Government plan lists five priorities, but concerns over access to advice and guidance


At the moment, almost one in ten of our young people are unemployed and not in full‑time study. The recession has certainly made things worse but it is also true that  many of the barriers that  prevent our young people from getting a job are  long term. The Government has a plan to support youth looking for employment. ‘Supporting Youth Employment’. On the Office for National Statistics (ONS) measure there are almost 670,000  16–24‑year‑olds who are unemployed and not in  full‑time study. Using the Government’s standard measure for 16–17‑year‑olds shows that there are 72,000 not in education, employment or training (NEET). The headline 670,000 Figure represents  9% of the cohort. This is in comparison to 12%  after the 1990s recession. The unemployment rate, which includes those in full‑time education  and is expressed as a proportion of the active  labour force rather than the total cohort, is higher  than this, at 20%. Spending time NEET for six months or more  at a young age is a major predictor of later  unemployment as well as having wider costs for  society in terms of welfare payments, costs to  health and criminal justice services, and loss of tax  and national insurance revenue.

The Government has five priorities for action for supporting youth employment, working with businesses, local government, voluntary  groups and local communities.

Raising attainment and ensuring that young people have  the skills they need to compete in a global economy,  including through quality vocational education and training.

Helping young people at risk of falling through the net,  by supporting local partners to provide effective,  co‑ordinated services.

Encouraging employers in both the public and private sectors to help inspire young people and to offer more work experience, internships and Apprenticeship  opportunities to young people.

Promoting personal responsibility by ensuring that work pays and that those on out‑of‑work benefits who can work prepare and search for work effectively.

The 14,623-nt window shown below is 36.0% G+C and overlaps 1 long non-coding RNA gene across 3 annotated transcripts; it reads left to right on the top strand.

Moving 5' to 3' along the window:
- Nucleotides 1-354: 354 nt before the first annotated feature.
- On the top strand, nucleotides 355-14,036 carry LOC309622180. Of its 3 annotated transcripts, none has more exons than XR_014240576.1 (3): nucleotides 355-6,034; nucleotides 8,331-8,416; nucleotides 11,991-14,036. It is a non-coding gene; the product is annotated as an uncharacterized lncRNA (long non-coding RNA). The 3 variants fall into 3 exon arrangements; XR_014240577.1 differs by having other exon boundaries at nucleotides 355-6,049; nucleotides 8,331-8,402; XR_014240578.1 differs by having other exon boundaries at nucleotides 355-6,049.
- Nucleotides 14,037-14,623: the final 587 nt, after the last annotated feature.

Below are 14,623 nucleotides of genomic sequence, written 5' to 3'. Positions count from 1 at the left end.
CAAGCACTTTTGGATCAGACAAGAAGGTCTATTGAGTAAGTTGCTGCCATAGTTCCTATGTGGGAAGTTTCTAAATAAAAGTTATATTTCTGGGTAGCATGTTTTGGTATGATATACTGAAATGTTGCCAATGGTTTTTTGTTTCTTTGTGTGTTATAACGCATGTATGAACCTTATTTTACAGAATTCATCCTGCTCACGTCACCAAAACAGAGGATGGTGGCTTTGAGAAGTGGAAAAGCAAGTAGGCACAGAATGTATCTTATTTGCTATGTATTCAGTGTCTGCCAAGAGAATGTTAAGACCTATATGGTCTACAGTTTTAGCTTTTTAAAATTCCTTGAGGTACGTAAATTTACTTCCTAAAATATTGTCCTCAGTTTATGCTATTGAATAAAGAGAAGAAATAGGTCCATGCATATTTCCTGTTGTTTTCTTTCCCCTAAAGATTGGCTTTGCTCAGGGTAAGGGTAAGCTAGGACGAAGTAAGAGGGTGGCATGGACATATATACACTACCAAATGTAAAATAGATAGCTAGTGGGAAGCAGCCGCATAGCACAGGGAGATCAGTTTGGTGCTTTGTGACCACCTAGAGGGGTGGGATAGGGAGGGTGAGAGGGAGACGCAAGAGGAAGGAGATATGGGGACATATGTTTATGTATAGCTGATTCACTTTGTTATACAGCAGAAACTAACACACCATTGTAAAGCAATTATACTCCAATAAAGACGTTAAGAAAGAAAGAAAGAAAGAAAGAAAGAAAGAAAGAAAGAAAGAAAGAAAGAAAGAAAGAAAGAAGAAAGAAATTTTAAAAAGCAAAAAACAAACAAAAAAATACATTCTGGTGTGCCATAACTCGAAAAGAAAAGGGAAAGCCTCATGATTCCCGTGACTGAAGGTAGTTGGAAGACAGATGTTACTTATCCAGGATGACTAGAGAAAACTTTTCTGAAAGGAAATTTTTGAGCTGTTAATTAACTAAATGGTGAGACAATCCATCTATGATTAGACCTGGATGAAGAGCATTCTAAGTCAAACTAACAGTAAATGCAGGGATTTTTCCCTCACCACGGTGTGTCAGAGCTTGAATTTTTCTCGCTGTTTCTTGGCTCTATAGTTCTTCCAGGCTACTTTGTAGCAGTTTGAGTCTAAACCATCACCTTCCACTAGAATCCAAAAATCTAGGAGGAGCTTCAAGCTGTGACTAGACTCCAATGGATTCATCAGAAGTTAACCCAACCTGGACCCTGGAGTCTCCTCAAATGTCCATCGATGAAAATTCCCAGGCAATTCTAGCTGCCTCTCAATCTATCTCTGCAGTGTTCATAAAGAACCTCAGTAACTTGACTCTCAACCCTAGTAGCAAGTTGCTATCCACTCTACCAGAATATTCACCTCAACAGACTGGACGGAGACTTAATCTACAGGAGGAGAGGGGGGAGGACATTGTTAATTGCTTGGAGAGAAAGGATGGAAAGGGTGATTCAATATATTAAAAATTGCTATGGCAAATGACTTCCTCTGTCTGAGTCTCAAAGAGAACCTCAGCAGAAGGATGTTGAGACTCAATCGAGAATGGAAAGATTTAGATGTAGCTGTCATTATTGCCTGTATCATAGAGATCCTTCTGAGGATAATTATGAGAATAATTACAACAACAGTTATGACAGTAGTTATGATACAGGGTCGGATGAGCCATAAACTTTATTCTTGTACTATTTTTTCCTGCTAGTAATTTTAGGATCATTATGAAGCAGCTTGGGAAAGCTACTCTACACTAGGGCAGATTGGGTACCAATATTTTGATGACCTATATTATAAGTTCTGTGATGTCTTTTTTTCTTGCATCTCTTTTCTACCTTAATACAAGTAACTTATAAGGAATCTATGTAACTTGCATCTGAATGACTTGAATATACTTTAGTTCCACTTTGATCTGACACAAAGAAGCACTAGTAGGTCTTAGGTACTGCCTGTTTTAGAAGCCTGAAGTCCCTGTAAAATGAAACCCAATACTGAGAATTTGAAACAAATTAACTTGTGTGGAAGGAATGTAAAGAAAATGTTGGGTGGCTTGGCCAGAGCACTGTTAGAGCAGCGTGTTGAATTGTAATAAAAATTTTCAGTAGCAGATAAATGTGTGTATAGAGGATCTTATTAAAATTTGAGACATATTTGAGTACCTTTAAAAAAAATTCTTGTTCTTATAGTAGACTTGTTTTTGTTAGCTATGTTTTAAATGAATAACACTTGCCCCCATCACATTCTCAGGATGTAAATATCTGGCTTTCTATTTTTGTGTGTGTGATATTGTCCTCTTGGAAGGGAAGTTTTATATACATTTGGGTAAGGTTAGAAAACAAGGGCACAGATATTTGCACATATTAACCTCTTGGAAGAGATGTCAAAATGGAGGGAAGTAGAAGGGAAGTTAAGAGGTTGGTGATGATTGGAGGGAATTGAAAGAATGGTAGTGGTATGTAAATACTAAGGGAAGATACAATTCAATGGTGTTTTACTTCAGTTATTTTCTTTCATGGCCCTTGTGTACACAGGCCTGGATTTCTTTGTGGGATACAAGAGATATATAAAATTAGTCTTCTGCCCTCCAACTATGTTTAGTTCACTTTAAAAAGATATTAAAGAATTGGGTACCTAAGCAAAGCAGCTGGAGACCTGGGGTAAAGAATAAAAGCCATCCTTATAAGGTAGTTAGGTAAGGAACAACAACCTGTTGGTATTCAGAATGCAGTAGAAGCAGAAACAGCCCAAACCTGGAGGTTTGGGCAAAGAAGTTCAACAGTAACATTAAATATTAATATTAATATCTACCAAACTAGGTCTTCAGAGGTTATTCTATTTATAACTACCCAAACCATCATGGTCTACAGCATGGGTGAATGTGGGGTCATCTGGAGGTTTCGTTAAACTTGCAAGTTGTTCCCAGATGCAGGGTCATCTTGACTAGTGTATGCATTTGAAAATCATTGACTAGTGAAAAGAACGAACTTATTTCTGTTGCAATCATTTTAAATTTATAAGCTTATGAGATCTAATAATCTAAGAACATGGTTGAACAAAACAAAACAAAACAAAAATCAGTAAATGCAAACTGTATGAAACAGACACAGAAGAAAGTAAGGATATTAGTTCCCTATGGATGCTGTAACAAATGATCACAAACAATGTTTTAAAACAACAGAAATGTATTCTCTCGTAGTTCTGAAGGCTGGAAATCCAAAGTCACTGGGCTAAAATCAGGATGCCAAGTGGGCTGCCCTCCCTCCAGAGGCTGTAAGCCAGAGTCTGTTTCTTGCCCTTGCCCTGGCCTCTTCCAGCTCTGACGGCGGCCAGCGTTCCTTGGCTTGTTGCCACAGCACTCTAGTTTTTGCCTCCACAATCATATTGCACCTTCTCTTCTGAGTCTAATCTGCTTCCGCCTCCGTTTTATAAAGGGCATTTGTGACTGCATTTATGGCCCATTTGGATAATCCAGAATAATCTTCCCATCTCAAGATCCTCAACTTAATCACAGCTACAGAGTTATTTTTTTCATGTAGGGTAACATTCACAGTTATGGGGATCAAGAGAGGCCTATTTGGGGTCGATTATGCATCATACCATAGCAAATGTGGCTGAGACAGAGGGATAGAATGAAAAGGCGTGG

Creating the wider conditions for balanced, sustainable   growth, including through protecting and extending the flexibilities of the UK labour market.

The big problem, of course, is that support and guidance services at the local authority  level have in some cases seen cuts of 50%  and there is widespread concern over how effective schools will be at providing for example face to face guidance for pupils as their spending priorities may lie elsewhere. While schools will have a duty  under the new Education Bill  to secure access to independent and impartial careers guidance for their pupils from September 2012,  it is left up to schools  to decide the  appropriate balance between web-based, telephone and face to face support. Given that face to face professional advice is the more expensive option, schools which are under considerable financial pressure, are likely to opt for more cheaper but less effective options, such as web based advice. What will happen, one wonders, to the original vision articulated by Ministers of an all age independent careers service? And where is the funding for such a service coming from? And how will  reduced access to face to face advice  affect the ability of our children to make informed choices from aged 13 onwards? I think we know the answer.

Simon Hughes MP  is  in the process of finishing  a  report for the government on the careers  service and the implications for access to further and higher education, and he said recently in the Commons ”  I am  very clear not only that there should be a careers service available for every secondary school child, but that it should include a personalised service. It is not  enough that everyone should have access to a telephone service or an online  service or be given a book. ” Who could disagree with that?


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